Guest of Honor

Travis Pickin’ & the Comedy of Resilience: Hanging with Oscar Isaac

The character actor talks about his breakthrough starring role in the Coen Brothers' latest film, and how he made a difficult guy easy to love.

Actor Oscar Issac appeared in the thriller “Drive,” and as the arch-villain King John in Ridley Scott’s “Robin Hood.” Now he’s taken on the title role in the Coen Bros. new film “Inside Llewyn Davis,” in which he not only rides the line between comedy and tragedy portraying a struggling, prickly musician in early-’60s-era Greenwich Village — but sings and plays some of the most beautiful folk music you’ll hear this year.

Isaac’s character was inspired by the real-life folk singer Dave Van Ronk, aka “The Mayor of MacDougal Street” — a respected but less well-known musical contemporary of Bob Dylan.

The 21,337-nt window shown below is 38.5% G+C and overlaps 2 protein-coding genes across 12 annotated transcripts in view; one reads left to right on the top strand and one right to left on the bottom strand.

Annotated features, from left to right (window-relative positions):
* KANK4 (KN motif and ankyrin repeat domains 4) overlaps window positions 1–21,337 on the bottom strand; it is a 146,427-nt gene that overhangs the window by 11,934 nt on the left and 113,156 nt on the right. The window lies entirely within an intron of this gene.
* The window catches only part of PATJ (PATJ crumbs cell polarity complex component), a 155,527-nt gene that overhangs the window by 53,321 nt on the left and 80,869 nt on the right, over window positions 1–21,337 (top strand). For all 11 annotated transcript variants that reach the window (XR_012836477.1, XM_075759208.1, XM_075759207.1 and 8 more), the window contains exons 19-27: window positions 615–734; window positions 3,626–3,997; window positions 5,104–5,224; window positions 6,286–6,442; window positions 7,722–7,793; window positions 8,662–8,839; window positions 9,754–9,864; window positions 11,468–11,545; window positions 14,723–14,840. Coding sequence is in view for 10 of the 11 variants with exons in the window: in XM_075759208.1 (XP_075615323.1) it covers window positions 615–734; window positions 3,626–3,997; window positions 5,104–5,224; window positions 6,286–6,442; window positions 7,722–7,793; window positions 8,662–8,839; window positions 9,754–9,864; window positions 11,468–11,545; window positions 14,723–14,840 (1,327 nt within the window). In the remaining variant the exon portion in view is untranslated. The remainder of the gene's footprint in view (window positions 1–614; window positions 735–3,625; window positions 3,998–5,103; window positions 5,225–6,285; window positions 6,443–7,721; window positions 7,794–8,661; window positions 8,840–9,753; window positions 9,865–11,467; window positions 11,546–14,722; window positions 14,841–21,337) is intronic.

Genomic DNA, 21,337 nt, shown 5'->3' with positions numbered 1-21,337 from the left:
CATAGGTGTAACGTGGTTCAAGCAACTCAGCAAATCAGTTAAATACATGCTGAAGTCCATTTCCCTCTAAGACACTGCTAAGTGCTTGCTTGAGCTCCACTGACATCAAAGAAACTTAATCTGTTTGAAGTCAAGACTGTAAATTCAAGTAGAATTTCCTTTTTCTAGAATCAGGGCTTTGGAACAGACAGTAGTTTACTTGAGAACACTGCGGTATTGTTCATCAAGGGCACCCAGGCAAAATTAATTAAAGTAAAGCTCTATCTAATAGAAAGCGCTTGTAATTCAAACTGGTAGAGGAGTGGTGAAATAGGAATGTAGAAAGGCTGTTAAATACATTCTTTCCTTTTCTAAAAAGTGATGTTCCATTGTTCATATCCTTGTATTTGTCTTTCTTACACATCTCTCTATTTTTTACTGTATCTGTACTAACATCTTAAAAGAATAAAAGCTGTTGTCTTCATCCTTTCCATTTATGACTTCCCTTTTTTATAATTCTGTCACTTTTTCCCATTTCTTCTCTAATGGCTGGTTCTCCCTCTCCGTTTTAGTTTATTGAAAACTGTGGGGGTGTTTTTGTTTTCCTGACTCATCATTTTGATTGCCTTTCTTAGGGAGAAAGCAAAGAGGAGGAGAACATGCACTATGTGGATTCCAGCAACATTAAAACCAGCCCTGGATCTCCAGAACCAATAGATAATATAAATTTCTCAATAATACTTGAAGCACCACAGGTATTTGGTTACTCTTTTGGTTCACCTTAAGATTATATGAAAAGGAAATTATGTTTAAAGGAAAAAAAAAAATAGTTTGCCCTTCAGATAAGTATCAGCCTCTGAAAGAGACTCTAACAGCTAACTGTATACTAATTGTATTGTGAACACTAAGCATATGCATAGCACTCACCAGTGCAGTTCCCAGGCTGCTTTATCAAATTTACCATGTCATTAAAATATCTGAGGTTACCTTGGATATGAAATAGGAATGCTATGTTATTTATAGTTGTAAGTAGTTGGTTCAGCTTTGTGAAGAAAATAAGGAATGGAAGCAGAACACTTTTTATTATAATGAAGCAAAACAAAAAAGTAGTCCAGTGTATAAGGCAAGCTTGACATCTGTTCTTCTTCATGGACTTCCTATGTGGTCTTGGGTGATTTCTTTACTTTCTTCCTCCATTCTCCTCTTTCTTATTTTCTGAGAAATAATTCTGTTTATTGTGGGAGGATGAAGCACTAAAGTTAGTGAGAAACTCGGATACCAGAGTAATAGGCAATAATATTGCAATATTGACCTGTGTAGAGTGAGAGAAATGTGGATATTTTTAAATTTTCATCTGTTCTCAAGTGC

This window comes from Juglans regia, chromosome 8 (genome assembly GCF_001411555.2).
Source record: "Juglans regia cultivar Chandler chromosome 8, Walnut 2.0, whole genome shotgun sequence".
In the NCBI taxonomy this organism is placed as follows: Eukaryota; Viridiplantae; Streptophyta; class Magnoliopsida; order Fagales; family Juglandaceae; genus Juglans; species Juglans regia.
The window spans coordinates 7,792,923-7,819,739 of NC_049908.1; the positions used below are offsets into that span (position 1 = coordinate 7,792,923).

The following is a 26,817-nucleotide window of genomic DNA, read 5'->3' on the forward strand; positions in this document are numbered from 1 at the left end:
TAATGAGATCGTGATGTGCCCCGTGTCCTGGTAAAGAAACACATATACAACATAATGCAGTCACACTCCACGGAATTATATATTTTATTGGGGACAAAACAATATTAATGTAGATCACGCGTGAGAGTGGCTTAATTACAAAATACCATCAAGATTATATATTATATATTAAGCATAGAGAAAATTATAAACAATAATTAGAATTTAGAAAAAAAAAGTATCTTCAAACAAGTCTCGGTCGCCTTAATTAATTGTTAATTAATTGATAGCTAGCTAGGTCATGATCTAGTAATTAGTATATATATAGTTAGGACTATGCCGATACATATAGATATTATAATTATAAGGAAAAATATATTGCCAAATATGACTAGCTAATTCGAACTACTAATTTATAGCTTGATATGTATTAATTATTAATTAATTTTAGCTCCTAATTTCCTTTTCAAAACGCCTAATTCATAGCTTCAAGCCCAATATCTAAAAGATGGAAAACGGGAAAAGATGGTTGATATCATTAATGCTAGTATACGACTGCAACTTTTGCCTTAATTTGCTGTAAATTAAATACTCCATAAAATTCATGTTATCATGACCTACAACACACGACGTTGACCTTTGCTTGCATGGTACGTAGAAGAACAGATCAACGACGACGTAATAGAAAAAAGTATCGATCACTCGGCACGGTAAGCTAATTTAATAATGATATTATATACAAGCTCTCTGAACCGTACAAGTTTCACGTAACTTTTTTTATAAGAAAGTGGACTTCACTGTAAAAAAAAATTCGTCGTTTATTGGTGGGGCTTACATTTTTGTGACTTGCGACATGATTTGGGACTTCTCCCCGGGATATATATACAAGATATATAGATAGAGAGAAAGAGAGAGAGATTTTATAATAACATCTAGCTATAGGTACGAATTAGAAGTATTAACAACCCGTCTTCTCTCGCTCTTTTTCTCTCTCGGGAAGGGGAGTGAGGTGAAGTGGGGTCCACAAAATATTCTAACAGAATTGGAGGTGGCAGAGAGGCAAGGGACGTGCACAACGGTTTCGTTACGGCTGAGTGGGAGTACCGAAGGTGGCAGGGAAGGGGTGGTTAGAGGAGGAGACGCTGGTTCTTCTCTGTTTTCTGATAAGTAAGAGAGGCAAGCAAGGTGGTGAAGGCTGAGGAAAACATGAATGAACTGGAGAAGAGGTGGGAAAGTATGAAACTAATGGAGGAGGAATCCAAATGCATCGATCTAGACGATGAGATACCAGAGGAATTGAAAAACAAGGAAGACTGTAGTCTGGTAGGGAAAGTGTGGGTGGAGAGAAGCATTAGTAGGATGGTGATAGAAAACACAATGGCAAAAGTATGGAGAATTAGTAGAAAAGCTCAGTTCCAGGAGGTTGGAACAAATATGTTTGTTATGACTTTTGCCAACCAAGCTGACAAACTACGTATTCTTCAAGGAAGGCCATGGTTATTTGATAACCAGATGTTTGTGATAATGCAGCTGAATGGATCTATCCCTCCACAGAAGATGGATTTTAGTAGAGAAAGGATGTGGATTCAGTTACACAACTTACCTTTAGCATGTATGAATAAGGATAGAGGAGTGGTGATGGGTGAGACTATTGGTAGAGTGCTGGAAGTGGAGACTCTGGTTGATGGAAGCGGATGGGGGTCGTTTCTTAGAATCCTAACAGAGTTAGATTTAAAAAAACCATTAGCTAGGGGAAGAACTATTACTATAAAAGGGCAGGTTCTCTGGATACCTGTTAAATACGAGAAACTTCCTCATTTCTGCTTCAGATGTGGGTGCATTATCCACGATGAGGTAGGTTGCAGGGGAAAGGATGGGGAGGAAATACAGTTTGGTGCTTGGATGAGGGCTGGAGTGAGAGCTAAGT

Rico Gagliano: How much of the real Van Ronk ended up in the fictional Llewyn?

 Oscar Isaac: The fact that he was the anti-Dylan was very important to me, and the fact that he was from the boroughs, you know — a lot of people were descending onto the Village at that time from all different places in America, and inventing mythologies for themselves.

But Llewyn, much like Van Ronk, is very direct and upfront about who he is and where he’s from.

Rico Gagliano: Kind of the real deal, like he maybe came from a more hard-working background?

Oscar Isaac: Yeah, yeah, yeah. Maybe to his detriment, he doesn’t make up an interesting past for himself.  And also, you know, Van Ronk was known to have a bit of a surly nature at times, and Llewyn Davis certainly has that.

Rico Gagliano: This is a really tricky role because Llewyn is a guy who’s surly. He kind of compulsively destroys every relationship he has almost, but we’re with him for the whole film and on some level we have to like him anyway, and we do.